All of these themes and more come together in Cooking with Trans People of Color, a free online cookbook from Trans People of Color (TPOC), “a three-year project funded by the Toronto Urban Health Fund” that “is designed to foster affirming support, greater access to food security, and access to meaningful sexual health promotion information for racialized trans folks.”
Published in 2021, the 62-page cookbook “features unique sections including cooking and eating on a budget, hormones and healthy eating for trans folks, and resources and sexual health promotion information to support racialized trans folks” — topics guaranteed to give the reader a healthy appetite.
Some of the recipes, such as “Veggie Soup,” are basic. At least one, “Rice and Sudado de Pollo,” is pretentious. “This is a traditional Colombian dish made of basic ingredients that are locally grown,” the recipe description reads. However, the actual list of ingredients only contains one item, a Colombian spice called relajo, that might be difficult to find in a rural North American grocery store.
“Families will get together, following matriarchal leadership, and prepare this dish using either beef, chicken or fish depending on the region of the country,” the desciption continues. Written by men, the cookbook tries a little too hard to invoke feminist themes. “Ceviche … was brought to Peru by the Moorish women from Granada, forced to accompany Spaniards,” it reads, because men have always forced women to do the cooking for them. It’s just part of being a woman in this world.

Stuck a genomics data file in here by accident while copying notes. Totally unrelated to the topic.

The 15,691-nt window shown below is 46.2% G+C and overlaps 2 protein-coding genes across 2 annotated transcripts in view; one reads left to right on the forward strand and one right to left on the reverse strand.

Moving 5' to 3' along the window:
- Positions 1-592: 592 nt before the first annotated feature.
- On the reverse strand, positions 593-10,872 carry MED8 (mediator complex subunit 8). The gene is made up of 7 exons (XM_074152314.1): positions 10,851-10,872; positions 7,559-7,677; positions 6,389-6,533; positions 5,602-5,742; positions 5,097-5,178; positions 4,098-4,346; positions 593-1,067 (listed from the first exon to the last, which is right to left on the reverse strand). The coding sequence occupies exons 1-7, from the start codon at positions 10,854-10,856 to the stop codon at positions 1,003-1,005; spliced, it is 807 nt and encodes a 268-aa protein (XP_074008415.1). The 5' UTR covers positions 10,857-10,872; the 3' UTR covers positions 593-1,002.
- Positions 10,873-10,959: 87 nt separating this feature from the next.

Ethnic recipes abound. TPOC is a conscious effort to conflate ‘trans’ with ‘color’ and cook up a new society in which using the wrong pronouns is racist. “There is no space for shame or stigma in our kitchen,” the authors write. Indeed, they are utterly shameless.
“All trans women should ensure a daily intake of 1000 IU Vitamin D and 1200 mg of Calcium,” the nutrition section reads. Also, “all trans men should ensure a daily intake of 1000 IU Vitamin D and 1200 mg of Calcium.”
“Bisphosphonates should be considered in the circumstance that a trans woman has undergone orchiectomy and is not able to maintain estrogen replacement therapy,” another bullet point reads. Also, “Bisphosphonates should be considered in the circumstance that a trans man has undergone oophorectomy and is not able to maintain testosterone replacement therapy.”